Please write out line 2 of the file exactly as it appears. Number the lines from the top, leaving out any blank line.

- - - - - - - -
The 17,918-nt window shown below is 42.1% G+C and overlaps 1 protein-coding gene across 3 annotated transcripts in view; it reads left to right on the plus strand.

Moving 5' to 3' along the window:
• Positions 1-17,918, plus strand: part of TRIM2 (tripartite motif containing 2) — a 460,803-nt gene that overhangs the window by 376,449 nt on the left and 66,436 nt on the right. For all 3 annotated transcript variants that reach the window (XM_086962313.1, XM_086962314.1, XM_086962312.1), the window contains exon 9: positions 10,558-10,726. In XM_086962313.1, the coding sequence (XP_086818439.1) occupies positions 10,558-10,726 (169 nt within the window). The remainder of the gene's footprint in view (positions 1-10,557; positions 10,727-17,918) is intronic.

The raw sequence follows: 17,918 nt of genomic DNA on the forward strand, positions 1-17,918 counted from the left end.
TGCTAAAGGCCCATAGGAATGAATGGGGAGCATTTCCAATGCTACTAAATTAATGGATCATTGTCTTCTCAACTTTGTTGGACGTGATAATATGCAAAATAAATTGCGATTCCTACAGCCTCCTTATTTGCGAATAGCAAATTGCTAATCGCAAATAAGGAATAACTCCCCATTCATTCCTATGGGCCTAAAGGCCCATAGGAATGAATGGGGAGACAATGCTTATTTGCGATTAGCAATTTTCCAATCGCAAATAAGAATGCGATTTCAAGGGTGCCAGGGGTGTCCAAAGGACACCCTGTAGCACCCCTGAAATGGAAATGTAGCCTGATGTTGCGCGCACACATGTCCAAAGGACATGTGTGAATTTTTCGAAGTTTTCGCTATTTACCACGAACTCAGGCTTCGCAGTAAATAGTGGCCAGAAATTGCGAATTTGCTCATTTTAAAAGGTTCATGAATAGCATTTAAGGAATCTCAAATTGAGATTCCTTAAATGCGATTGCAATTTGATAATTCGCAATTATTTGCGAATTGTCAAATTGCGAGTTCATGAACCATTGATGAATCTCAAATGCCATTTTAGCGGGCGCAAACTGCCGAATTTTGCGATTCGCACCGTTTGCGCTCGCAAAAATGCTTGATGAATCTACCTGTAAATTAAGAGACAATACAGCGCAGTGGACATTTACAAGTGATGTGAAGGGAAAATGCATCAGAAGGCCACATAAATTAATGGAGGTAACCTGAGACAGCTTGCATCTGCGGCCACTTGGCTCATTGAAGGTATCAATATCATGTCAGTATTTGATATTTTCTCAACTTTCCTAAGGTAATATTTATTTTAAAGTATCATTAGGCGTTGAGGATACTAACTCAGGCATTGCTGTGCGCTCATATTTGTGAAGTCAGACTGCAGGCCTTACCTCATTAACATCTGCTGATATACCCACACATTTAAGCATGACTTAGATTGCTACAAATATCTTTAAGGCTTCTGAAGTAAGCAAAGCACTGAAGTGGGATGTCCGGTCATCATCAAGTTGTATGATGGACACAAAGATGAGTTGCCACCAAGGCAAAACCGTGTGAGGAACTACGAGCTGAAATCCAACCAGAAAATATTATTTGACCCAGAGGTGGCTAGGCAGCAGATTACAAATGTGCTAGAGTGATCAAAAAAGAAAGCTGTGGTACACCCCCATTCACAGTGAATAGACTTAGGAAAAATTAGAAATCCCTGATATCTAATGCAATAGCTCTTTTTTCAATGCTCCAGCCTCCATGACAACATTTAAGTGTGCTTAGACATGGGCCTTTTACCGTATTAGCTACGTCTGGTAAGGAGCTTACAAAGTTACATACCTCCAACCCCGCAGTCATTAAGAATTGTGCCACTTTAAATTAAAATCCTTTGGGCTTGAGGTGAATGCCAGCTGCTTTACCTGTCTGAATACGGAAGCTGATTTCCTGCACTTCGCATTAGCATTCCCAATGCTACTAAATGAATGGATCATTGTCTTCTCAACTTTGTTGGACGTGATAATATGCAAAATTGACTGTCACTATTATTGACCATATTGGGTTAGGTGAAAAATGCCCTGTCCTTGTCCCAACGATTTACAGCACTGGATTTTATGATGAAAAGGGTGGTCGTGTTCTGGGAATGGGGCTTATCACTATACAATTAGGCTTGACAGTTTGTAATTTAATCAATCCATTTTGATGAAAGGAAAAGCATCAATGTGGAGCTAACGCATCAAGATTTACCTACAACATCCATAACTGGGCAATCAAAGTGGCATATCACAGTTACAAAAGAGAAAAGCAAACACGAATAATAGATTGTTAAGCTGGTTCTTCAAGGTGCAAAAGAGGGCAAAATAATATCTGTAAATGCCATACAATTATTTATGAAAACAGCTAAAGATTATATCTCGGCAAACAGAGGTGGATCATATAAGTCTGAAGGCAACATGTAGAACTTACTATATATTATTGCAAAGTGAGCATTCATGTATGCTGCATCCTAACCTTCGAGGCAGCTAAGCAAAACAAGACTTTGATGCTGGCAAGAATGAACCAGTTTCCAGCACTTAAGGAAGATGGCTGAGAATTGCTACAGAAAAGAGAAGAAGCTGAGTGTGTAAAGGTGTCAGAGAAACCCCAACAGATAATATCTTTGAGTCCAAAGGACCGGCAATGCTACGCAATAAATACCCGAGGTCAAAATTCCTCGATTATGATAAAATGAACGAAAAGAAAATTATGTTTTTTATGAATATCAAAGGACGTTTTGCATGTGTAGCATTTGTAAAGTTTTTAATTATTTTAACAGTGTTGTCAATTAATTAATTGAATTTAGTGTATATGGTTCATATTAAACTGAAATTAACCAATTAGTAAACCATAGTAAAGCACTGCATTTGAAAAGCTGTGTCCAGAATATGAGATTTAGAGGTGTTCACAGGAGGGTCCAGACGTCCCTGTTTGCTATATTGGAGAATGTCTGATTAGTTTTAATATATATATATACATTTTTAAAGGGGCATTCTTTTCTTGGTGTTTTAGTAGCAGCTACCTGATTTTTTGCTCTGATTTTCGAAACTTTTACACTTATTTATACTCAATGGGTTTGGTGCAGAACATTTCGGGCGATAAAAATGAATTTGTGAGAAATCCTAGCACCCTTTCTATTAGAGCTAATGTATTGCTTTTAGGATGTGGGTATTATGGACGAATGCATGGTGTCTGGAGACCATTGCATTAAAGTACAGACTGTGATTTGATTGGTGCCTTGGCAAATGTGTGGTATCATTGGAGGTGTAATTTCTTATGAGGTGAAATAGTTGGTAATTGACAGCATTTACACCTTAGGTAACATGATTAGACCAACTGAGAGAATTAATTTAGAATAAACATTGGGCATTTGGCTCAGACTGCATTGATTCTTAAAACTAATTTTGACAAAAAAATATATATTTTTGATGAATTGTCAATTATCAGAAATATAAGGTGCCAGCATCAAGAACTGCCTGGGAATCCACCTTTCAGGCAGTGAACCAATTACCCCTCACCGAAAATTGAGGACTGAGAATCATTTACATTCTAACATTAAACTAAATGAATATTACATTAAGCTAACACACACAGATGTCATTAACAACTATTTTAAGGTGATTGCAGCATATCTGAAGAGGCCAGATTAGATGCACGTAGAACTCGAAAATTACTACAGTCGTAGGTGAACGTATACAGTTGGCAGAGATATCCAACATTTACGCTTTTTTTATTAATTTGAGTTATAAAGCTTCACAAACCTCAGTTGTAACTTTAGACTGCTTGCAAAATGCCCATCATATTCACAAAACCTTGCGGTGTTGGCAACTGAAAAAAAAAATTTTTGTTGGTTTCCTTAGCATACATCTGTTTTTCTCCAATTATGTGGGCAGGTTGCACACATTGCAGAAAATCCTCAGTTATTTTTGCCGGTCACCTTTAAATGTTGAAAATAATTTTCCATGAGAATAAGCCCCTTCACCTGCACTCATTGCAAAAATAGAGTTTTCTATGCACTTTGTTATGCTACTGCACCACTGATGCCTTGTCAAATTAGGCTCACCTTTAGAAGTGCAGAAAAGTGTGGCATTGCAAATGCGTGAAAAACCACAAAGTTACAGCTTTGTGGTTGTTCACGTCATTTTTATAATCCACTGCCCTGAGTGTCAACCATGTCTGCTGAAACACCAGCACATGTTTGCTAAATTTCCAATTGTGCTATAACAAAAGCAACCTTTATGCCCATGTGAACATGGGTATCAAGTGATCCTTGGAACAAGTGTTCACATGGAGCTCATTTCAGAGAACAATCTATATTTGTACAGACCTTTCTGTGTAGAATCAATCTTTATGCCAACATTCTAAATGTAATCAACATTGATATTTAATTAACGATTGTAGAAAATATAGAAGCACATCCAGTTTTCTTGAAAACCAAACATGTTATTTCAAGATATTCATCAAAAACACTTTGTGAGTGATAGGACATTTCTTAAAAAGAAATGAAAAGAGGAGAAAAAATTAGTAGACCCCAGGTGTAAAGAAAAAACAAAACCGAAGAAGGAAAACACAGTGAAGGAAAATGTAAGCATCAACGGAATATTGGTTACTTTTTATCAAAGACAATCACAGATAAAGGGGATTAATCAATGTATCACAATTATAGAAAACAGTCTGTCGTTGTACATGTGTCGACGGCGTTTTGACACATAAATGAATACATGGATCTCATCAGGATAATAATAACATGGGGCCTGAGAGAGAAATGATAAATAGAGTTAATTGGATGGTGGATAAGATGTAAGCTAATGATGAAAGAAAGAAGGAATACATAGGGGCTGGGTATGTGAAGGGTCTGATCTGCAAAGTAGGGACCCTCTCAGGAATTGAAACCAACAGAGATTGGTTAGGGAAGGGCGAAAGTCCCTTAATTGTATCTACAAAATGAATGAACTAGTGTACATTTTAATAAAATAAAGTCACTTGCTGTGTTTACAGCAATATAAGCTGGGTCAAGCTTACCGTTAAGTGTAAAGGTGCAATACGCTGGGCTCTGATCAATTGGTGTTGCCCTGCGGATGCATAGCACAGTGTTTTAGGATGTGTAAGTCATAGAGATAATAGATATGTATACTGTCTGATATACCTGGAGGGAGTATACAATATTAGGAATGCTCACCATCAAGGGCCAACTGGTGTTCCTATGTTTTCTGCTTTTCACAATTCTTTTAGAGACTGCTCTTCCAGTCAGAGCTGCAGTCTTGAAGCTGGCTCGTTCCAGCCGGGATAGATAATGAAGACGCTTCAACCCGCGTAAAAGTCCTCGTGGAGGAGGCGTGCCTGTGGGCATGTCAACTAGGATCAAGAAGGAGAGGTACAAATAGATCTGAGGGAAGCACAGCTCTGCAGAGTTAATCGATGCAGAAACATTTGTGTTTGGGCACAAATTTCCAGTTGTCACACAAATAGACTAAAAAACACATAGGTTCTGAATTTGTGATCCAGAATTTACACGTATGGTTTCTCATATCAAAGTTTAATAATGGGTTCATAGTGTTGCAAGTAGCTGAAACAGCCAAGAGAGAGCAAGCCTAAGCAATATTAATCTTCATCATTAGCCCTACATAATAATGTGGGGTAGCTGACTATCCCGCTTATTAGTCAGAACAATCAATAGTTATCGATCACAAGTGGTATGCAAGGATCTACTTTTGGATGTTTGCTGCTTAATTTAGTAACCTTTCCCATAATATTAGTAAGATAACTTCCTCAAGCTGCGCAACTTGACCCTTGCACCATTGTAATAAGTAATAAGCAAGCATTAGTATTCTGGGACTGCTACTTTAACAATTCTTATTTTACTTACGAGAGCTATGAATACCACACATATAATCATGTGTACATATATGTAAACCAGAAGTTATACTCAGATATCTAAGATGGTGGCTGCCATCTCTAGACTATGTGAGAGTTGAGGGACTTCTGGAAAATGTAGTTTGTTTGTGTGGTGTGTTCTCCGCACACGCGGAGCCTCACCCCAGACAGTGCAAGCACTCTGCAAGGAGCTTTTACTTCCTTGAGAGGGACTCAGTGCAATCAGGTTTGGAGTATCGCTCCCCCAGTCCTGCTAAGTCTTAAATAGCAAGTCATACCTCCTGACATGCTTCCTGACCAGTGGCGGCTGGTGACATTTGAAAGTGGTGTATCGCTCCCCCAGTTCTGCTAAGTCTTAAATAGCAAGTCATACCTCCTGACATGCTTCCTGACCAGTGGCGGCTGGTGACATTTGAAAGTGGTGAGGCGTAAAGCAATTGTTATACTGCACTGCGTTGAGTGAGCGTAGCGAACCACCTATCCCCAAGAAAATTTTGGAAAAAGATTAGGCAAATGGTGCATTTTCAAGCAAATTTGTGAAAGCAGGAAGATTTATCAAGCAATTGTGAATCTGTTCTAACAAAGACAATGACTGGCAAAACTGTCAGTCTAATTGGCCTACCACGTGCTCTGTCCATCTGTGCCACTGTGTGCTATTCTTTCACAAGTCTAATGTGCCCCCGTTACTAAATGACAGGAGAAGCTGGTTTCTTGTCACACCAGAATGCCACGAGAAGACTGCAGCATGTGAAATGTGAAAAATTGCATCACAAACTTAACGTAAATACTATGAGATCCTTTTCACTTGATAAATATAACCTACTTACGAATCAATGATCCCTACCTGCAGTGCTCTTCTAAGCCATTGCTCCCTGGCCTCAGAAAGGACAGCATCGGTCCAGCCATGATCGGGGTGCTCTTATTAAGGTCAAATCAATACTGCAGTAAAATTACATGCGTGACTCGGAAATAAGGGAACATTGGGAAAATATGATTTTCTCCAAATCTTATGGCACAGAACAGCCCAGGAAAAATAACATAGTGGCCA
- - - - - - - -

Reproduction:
Moving 5' to 3' along the window: